Control of Woody Vegetation in Rights of Way

electricity, road, and railway rights of way (ROW)

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Control of Woody Vegetation in Rights of Way

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Rights of way (ROW) is a term used for land that is set aside for the transportation of humans, goods, and energy (roads, railways, and electricity). Though being difficult to accurately estimate, the total acreage of ROW in the United States encompasses over 4 million miles of roads, 140,000 miles of railways, and 160,000 miles of electrical power lines. That in itself is significant real estate. Without a doubt, ROW must be managed to prevent them from being overrun by vegetation.

What can happen if ROW vegetation is not managed properly?

Roads ROW – Overgrown and poorly managed roadside vegetation will affect visibility of drivers and may sometimes lead to vehicle accidents. In some instances, such as during inclement weather, plant debris such as tree branches could end up on the road and impede traffic or cause an accident.

Railway ROW – Similar to roads, overgrown and poorly managed vegetation along railway ROW can lead to plant debris or fallen trees on railway tracks, particularly during inclement weather. Consequently, impeding train traffic or causing derailments are possible outcomes that can be devastating.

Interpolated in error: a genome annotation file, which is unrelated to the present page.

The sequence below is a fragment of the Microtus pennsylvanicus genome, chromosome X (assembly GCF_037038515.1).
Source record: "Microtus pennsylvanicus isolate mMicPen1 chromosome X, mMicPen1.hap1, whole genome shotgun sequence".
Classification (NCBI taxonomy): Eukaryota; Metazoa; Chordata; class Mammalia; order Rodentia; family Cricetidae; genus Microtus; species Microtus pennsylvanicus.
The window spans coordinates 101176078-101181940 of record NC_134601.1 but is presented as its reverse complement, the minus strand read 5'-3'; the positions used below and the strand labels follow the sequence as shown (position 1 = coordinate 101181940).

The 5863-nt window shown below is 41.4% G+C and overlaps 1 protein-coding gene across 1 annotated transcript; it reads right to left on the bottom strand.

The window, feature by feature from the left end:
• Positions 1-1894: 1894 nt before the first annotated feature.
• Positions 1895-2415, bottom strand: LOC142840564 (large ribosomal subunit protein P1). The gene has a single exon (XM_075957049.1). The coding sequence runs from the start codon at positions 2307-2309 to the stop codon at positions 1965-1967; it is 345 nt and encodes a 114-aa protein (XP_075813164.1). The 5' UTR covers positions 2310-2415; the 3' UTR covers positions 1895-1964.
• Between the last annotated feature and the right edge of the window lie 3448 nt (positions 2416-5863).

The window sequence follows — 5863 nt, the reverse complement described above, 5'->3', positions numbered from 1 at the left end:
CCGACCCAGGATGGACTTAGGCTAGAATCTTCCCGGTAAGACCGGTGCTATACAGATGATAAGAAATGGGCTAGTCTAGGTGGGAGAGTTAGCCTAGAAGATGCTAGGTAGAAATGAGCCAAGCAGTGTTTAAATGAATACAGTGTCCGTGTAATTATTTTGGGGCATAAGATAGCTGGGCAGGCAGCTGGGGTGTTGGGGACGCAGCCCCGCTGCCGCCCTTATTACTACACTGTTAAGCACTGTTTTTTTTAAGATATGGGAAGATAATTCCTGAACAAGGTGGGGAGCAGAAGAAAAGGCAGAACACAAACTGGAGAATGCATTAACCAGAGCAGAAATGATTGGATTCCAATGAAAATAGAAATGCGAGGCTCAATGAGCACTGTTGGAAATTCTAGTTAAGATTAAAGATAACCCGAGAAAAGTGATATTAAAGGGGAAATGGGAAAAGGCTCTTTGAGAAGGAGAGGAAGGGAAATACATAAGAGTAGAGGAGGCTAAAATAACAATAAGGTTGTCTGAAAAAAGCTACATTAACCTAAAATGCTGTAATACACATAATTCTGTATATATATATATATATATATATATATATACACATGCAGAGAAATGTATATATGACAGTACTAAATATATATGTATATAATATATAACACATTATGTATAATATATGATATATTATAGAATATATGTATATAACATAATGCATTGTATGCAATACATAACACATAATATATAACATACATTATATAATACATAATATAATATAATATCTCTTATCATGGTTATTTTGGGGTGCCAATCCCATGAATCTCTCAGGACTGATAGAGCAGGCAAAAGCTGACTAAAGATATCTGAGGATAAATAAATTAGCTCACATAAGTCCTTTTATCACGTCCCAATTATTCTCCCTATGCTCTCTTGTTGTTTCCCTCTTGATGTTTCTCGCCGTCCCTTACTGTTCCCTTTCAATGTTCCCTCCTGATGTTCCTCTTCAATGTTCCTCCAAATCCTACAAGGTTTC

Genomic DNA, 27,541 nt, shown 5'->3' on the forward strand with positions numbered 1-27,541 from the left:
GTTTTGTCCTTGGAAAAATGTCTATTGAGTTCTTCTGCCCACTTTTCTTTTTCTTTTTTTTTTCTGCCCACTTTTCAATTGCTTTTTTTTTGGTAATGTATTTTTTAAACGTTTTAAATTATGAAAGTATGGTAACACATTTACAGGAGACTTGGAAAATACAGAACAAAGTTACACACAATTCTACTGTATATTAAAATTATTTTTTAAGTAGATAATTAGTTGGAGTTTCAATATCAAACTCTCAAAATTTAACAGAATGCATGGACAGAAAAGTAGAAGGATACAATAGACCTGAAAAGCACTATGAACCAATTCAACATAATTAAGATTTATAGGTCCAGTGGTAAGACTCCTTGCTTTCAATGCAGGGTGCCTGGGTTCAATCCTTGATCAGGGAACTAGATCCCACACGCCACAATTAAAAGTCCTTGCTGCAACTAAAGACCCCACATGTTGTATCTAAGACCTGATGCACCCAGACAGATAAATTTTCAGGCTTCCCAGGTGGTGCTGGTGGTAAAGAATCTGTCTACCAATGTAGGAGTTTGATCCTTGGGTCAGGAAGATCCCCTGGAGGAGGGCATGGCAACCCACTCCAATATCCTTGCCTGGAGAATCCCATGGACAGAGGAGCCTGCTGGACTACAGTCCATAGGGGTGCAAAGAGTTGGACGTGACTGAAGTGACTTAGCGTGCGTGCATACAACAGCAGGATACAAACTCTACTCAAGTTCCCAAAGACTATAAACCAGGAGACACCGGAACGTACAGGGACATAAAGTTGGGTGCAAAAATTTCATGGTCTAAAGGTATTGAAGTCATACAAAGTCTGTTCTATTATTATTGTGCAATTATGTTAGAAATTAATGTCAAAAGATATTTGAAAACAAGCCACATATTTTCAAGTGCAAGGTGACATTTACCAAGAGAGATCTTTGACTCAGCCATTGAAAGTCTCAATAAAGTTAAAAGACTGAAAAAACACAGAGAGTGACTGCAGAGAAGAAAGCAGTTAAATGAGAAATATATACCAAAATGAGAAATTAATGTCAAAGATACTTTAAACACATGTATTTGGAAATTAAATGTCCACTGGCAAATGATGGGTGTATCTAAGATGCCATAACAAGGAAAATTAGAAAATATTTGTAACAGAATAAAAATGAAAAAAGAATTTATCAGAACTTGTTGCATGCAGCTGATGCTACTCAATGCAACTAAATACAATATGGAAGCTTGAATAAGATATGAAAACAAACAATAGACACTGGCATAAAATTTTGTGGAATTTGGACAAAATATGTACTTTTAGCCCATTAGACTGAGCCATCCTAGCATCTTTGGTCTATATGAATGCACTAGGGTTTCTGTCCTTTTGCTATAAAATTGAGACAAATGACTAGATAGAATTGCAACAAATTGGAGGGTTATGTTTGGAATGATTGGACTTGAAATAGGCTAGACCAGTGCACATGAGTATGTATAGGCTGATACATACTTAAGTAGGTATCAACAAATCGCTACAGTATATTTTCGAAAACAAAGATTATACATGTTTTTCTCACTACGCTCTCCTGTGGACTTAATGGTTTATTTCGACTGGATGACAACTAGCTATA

Electricity ROW – The impact of poorly managed vegetation in electricity ROW can be devastating. For example, in August 2003, the largest electricity blackout in the United States and Canada happened when powerlines and trees came into contact with each other in Ohio. The short circuit that led to the blackout affected 50 million people, was connected to at least 11 deaths, and had an estimated cost of $6 billion.

What are the challenges to managing ROW vegetation?

Intensity of management – In crop production, vegetation management is frequent, simple, and intensive. On the other hand, vegetation management in ROW is less intensive and infrequent. 

Invasion by alien plant species – In crop production, alien plant species are quickly identified, studied, and strategies for their control developed and disseminated widely. This strategy helps prevent their establishment and spread. In contrast, alien plant species invading ROW are usually identified when they have become established and are spreading.